China reported Sunday a drop in new virus cases for the third straight day, as it became apparent that the country’s leadership was aware of the potential gravity of the situation well before the alarm was sounded.
In the early days of the epidemic, which has been one of the biggest political challenges of Chinese President Xi Jinping’s tenure, Xi played a muted role. But state media published Saturday evening a speech Xi delivered Feb. 3 in which he said he gave instructions on fighting the virus as early as Jan. 7.
The disclosure indicates top leaders knew about the outbreak’s potential severity weeks before such dangers were made known to the public. It was not until late January that officials said the virus can spread between humans and public alarm began to rise.
There are 2,009 new cases in mainland China, bringing its total number of confirmed cases to 68,500, according to the country’s National Health Commission.
The fatality rate remained stable with 142 new deaths, the commission said. The death toll in mainland China from COVID-19, a disease stemming from a new form of coronavirus, now stands at 1,665. In all, 9,419 people have recovered and been discharged from hospital.
China’s fall in new cases follows a spike of more than 15,000 on Thursday, when the central province of Hubei adopted a new diagnostic method that includes clinical diagnoses in its official account. Overwhelmed by suspected cases, the province has not able to test every person exhibiting symptoms. The clinical diagnosis is based on doctors’ analysis and lung imaging and is intended to allow probable cases to be treated as confirmed ones without the need to wait for a lab result.
The outbreak began in December in Wuhan, capital of Hubei, which has the bulk of infections.
It has since spread to more than 24 countries and prompted sweeping prevention measures from the Chinese government, including a lockdown of cities with a combined population of more than 60 million.
In his speech, Xi revealed that he ordered the shutdowns at the epicenter: “On Jan. 22, in light of the epidemic’s rapid spread and the challenges of prevention and control, I made a clear request that Hubei province implement comprehensive and stringent controls over the outflow of people.”
On Jan. 23, Wuhan became the first city to impose an unprecedented halt on outbound transportation.
Xi was previously seen as taking a backseat in the crisis while authorities in Hubei and Wuhan faced public fury over their initial handling of the epidemic. The anger reached a peak earlier this month following the death of Li Wenliang, a young doctor who was reprimanded by local police for trying to spread a warning about the virus. He ended up dying of the disease himself.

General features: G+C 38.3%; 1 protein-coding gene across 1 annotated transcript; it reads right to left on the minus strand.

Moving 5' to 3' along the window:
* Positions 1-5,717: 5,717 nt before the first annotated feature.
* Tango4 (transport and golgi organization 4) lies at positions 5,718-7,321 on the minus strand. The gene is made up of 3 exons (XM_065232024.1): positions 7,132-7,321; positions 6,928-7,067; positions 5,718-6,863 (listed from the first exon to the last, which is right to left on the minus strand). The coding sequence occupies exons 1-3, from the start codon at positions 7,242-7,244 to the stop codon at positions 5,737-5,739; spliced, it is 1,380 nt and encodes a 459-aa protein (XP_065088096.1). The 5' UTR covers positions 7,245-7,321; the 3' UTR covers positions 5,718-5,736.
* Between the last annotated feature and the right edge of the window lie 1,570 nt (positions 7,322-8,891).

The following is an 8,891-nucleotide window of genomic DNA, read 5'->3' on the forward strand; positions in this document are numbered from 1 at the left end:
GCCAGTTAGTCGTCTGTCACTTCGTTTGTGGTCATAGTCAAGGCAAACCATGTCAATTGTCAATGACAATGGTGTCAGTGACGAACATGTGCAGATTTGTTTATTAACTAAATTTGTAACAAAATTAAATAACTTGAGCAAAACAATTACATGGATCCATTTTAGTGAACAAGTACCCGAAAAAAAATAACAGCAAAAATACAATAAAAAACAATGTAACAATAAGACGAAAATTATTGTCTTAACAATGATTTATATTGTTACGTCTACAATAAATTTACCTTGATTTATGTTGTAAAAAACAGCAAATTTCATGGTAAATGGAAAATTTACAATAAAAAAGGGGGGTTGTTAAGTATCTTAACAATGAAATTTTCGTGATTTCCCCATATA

In apparent response to the outrage, the ruling Communist Party’s top officials in Hubei and Wuhan were axed and replaced last week.
The publication of Xi’s speech suggests the party hopes to demonstrate it acted decisively from the beginning. But it also opens Xi up to criticism over why the general population was not alerted sooner. Trust in the government’s approach to outbreaks remains fractured after the SARS epidemic of 2002 and 2003, which was covered up for months.
Even as authorities have pledged transparency through the current outbreak, they have labelled people like Li as “rumor-mongers.” Citizen journalists who challenged the official narrative have disappeared and are believed to be detained.
The virus has prompted many countries to place travel restrictions on recent visitors to China.
In Japan, Health Minister Katsunobu Kato said that an additional 70 cases were found on the quarantined Diamond Princess cruise ship for a total of 355.
Some 400 Americans aboard the ship docked at Yokohama were told to decide by Sunday morning whether they will stay or take chartered aircraft arranged by the U.S. government to fly them back home. Those with symptoms won’t be allowed on the planes.
The flights are expected Sunday evening. Canada and Hong Kong also were arranging flights to take their residents back home. There are 255 Canadians and 330 Hong Kong residents on board or undergoing treatment in Japanese hospitals. They too would face a second quarantine.
American Matthew Smith The Associated Press that he had already decided he and his wife are not taking the flights, because the 14-day quarantine for the ship is set to end on Wednesday. Those taking the chartered planes will be taken to Travis Air Force Base in California, with some continuing to Lackland Air Force Base in Texas, where they will have to undergo another 14-day quarantine.
In Malaysia, an 83-year-old American woman who was a passenger on another cruise ship that was allowed to disembark in Cambodia tested positive for the virus. The Malaysian Health Ministry said 145 passengers from the MS Westerdam flew to Malaysia on Friday.
The woman and her 85-year-old husband were found to have symptoms upon arrival at the Kuala Lumpur airport and were taken to a hospital for further tests. The woman was diagnosed with the virus Saturday and her husband tested negative but was still under observation.
Cambodia said earlier that all the 1,455 passengers had tested negative for the virus. Many have already made onward flight connections. The Cambodian Health Ministry and the ship’s operator, Holland America, both asked Malaysia to do secondary testing to confirm the diagnosis.
The Malaysian Health Ministry was planning a news briefing later Sunday.
Associated Press researcher Henry Hou in Beijing, writers Yuri Kageyama in Tokyo, Kiko Rosario in Bangkok, Sopheng Cheang in Phnom Penh, Cambodia, and Rob Gillies in Toronto contributed to this report.